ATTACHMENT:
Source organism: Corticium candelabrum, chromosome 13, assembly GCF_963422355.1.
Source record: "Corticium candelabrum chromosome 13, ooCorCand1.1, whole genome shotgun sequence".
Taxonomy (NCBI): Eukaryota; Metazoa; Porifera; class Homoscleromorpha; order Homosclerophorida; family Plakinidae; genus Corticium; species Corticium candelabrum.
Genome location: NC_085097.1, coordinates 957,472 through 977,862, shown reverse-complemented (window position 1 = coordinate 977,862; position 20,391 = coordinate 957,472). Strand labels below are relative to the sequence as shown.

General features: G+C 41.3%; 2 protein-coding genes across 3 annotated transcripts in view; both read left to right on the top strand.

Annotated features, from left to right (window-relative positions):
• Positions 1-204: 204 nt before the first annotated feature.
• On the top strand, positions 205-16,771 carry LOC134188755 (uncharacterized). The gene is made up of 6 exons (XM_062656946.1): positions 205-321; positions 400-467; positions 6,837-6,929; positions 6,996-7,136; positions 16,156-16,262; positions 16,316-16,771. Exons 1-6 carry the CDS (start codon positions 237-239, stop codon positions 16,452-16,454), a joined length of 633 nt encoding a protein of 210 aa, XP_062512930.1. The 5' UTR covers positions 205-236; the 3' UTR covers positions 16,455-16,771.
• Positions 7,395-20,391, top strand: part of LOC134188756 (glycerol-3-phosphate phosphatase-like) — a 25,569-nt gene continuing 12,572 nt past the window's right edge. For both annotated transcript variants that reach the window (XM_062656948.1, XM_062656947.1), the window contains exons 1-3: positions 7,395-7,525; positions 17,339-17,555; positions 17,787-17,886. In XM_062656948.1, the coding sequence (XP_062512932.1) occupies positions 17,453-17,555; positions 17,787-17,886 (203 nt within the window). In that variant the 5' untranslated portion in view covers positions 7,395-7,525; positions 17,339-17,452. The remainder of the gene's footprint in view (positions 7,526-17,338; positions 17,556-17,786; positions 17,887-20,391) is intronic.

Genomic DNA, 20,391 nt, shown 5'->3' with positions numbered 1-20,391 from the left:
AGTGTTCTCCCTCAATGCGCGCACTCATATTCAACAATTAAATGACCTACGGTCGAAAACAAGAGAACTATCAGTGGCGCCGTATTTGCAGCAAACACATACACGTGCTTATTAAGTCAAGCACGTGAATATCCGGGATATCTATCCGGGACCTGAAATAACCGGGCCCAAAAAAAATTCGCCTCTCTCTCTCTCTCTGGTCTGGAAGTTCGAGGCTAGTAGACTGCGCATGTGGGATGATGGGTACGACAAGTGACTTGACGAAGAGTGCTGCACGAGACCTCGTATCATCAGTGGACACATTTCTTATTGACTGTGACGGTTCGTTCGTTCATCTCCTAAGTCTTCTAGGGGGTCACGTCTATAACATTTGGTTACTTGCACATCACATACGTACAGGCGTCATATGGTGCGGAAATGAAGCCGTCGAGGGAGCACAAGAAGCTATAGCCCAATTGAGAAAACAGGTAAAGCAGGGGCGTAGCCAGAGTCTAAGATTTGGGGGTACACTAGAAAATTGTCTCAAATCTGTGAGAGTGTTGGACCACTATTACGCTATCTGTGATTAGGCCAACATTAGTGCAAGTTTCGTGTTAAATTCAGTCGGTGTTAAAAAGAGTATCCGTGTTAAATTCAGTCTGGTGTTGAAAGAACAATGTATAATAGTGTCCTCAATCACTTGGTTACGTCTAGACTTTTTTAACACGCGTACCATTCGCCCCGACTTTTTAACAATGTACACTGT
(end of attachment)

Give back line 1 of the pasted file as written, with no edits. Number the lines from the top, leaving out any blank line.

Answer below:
Source organism: Corticium candelabrum, chromosome 13, assembly GCF_963422355.1.